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Scandinavian word of the day

 Language Learning Forum : Skandinavisk & Nordisk Post Reply
50 messages over 7 pages: 13 4 5 6 7  Next >>
Lizzern
Diglot
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Norway
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 Message 9 of 50
17 January 2014 at 8:58pm | IP Logged 
daegga wrote:
dass
Norwegian for (public/outdoor) toilet

from German 'das Häuschen' (the small wooden "house" around the hole you shit in :) )


Be careful with this one :-) Some people might think it's a bit... crass I guess? But some people use it, mostly about bathrooms in a normal house. It's a totally normal word for teenage boys. I wouldn't use it around a friend's grandma... Or ever, now that I think about it... It's kinda like our equivalent of "the crapper".

If you're looking for a public toilet in a mall or something, or asking for the bathroom at someone's house, you would usually use toalett, or do. Don't ask the staff where the "dass" is. I would use utedo for those small wooden houses that still exist near some cabins, but utedass is also used. (It's rare that people actually use those though! They're just... there.)

This might be the weirdest topic I've written a post about on this forum lol.

Liz

Edited by Lizzern on 17 January 2014 at 9:01pm

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Medulin
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Croatia
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 Message 10 of 50
17 January 2014 at 9:57pm | IP Logged 
sömn -en (the) sleep

    falla i sömn – fall asleep
    gå i sömnen – sleepwalk

Edited by Medulin on 17 January 2014 at 10:00pm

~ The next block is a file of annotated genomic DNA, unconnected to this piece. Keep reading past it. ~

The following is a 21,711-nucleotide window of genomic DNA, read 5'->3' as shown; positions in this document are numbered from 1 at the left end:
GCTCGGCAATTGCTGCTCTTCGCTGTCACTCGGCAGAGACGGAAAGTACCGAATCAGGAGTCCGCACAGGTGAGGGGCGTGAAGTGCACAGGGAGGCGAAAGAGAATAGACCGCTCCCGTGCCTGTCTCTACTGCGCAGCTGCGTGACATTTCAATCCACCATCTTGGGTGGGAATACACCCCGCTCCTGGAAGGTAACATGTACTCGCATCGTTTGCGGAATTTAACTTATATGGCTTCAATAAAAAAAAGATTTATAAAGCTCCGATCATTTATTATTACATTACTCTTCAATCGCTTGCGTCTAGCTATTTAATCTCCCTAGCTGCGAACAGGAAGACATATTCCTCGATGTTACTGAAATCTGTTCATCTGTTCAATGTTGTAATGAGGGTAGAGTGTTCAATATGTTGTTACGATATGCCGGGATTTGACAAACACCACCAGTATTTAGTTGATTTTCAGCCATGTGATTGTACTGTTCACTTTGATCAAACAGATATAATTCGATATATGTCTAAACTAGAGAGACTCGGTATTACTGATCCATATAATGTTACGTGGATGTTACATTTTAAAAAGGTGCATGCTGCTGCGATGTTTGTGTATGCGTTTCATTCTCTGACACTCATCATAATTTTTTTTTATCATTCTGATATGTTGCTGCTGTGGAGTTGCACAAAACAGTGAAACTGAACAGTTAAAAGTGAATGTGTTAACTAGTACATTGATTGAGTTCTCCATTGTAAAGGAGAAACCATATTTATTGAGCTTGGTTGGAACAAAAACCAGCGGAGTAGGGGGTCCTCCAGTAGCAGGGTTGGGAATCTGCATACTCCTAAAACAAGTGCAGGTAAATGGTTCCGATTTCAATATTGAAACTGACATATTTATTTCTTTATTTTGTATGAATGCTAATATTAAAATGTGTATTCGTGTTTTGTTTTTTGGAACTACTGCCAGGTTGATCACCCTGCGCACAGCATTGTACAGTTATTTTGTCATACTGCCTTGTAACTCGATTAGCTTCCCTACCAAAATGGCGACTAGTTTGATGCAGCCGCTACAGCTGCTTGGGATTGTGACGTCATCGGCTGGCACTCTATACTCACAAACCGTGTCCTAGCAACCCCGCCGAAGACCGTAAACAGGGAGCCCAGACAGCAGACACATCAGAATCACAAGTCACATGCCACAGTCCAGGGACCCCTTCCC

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Aquila123
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Norway
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 Message 11 of 50
18 January 2014 at 12:31am | IP Logged 
Norwegian (and Danish?)

støvsuge - clean with a vacuum cleaner
støvsuger - vacuum cleaner

Swedish:

dammsuga - clean with a vaccum cleaner
dammsugare - vacuum cleaner

Litteraly the these verbs mean dust-suck.

They are examples of so-called noun incorporation which is a productive feature of the Scandinavian languages.

But verbs with an incorporated noun that are used frequently often get lexicalized with a more specific meaning, like these words.


Edited by Aquila123 on 18 January 2014 at 12:32am

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leroc
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 Message 12 of 50
21 January 2014 at 8:07pm | IP Logged 
Snart feels like a good word for today, it is 'soon' in Norwegian. For some reason I didn't know it.. I saw it on an advertisement on NRK TV in my dorm and looked it up so I figure I'd share it.
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Medulin
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 Message 13 of 50
22 January 2014 at 6:03pm | IP Logged 
     
vemod (-et) = longing, saudade (port.), Sehnsucht (germ)., añoranza/morriña (sp.)

Edited by Medulin on 22 January 2014 at 6:29pm

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daegga
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 Message 14 of 50
22 January 2014 at 7:49pm | IP Logged 
Medulin wrote:
      
vemod (-et) = longing, saudade (port.), Sehnsucht (germ)., añoranza/morriña (sp.)


Correct me if I'm wrong, but I think it's a very specific kind of longing, the one were
you think back in time and wish it were like that again (but it isn't and that makes you
a bit sad). The term in German is - surprise surprise - Wehmut :)
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leroc
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United States
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 Message 15 of 50
23 January 2014 at 4:24pm | IP Logged 
Frokost, which is the Norwegian word for breakfast. I kind of knew it earlier but I should make that an active vocab 'ord'.
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Serpent
Octoglot
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Russian Federation
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 Message 16 of 50
23 January 2014 at 7:03pm | IP Logged 
In Danish frokost is lunch, btw.


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